It’s the fake weekend, a three-day vacation created out of spare weekdays in honor of the Dragon Boat festival. Interestingly enough, if you do the math it turns out that these three days are Fake Saturday, Fake Sunday, and Fake . . . Wednesday?
I didn’t do much all day, which is pretty easy when you don’t get up til lunchtime. In the evening I joined some friends for dinner and then went over to their apartment – the Dutch Concession, as I call it – to watch tonight’s World Cup game, Netherlands vs. Denmark.
We were a mixed crowd as always, but it is worth noting that there were 6 Nederlanders, a Dutch-speaking Belgian, and me (a Holland!).
The apartment had been prepared for this, the first Dutch game of the World Cup – all available seating facing the TV, Dutch flag on the wall, computer tuned to Dutch radio. As we counted down to the game, we sang along to Dutch songs and everyone changed into their orange – official team jerseys in the guys’ case.
We were pretty pumped up by the time the game started, which was good because the general enthusiasm in the room carried us through a very boring first half. Nothing happened, and no one seemed to even by trying to make something happen. It was bad enough to make me reminisce about all two other soccer games I’ve ever watched.
The second half was a whole different ball game (well, not really), right from the first minute when a Danish player head-bumped the ball into his own goal. Oops. Remember the English goalkeeper grasping after the ball like a toddler as it rolled nonchalantly into the goal he was trying to protect? Well, everyone has forgotten this flub in light of tonight’s epic fail. My Dutch friends were relieved to have scored, and I was happy that our single goal against England didn’t look so lame anymore in comparison. They realized it, too; later, when the Danish player, #15, got kicked in the shin, Jelle joking despaired, “How will we ever score again?!?”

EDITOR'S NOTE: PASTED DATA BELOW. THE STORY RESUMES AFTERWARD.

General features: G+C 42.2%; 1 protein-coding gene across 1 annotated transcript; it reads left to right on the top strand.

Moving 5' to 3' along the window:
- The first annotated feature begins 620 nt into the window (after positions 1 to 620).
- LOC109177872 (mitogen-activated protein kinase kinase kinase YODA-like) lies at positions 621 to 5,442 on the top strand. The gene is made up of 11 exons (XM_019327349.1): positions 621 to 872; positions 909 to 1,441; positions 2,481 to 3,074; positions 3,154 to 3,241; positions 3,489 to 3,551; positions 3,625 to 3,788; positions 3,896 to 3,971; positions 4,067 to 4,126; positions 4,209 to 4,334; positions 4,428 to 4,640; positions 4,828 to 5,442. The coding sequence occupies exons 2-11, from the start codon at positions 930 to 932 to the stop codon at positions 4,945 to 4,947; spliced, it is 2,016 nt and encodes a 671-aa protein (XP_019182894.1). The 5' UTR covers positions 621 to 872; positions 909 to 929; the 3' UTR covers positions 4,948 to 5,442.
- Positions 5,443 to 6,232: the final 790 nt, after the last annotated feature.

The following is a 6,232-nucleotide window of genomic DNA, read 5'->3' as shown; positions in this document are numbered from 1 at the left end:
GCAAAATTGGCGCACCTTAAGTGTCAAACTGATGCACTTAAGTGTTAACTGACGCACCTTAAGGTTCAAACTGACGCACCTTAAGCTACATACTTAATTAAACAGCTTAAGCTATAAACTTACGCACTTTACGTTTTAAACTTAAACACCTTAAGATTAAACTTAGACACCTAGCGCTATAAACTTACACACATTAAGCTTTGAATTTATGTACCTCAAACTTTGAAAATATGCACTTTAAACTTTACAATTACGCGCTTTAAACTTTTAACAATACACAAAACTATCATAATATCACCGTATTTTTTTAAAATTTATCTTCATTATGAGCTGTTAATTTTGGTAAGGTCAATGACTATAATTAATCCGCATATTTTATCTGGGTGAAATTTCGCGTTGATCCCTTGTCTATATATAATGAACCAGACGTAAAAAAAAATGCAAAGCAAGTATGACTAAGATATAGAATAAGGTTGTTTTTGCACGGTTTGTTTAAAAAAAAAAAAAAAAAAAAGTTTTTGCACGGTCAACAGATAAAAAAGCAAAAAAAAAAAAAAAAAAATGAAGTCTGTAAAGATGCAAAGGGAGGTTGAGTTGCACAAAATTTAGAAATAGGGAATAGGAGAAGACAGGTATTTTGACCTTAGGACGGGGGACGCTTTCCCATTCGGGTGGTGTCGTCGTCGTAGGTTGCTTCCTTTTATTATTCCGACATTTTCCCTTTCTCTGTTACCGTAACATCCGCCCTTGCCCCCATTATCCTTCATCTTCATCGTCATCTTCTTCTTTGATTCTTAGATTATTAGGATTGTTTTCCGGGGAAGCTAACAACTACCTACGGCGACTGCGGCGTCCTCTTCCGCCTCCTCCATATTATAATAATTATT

The Dutch later scored again – legitimately – to end the game at 2 to 0. Interestingly enough, they nearly scored a third time but a Danish player saved the ball from the brink of the goal, literally close enough to demand a slow-motion replay. The player who reached out with one long, perfectly-placed leg to kick it away? None other than #15, Simon Poulsen. I was the only one in the room who noticed this; no one else saw him redeem himself. Isn’t that the way life goes?
During halftime, Carlos passed me a 2010 World Cup magazine and told me to start studying. Two interesting things I learned:
- I have actually heard of three soccer players, not just the two (Pele and David Beckham) that I originally thought of. The name Lionel Messi was familiar and I even somehow knew that he played for Barcelona.
- North Korea qualified for the World Cup by beating out the others in their group: Mongolia, Jordan, Turkmenistan, Saudi Arabia, United Arab Emirates, and Iran. What a stellar list . . . it looks like the bottom of the Freedom of the Press World Ranking! The best of them, Mongolia is considered “partly free” at #86, and all the others are listed as “not free” – with Turkmenistan and North Korea bring up the very end at #194 and #195, respectively.
I feel slightly more knowledge after paging through that magazine. I know I’m starting from absolute zero, but at one point my Chinese was there, too, and look where I am now! (Incidentally, when I got back home I ended up having a conversation with my friend 哲明 about the World Cup. Yeah, I discussed soccer in Chinese. That’s like TWO foreign languages!!)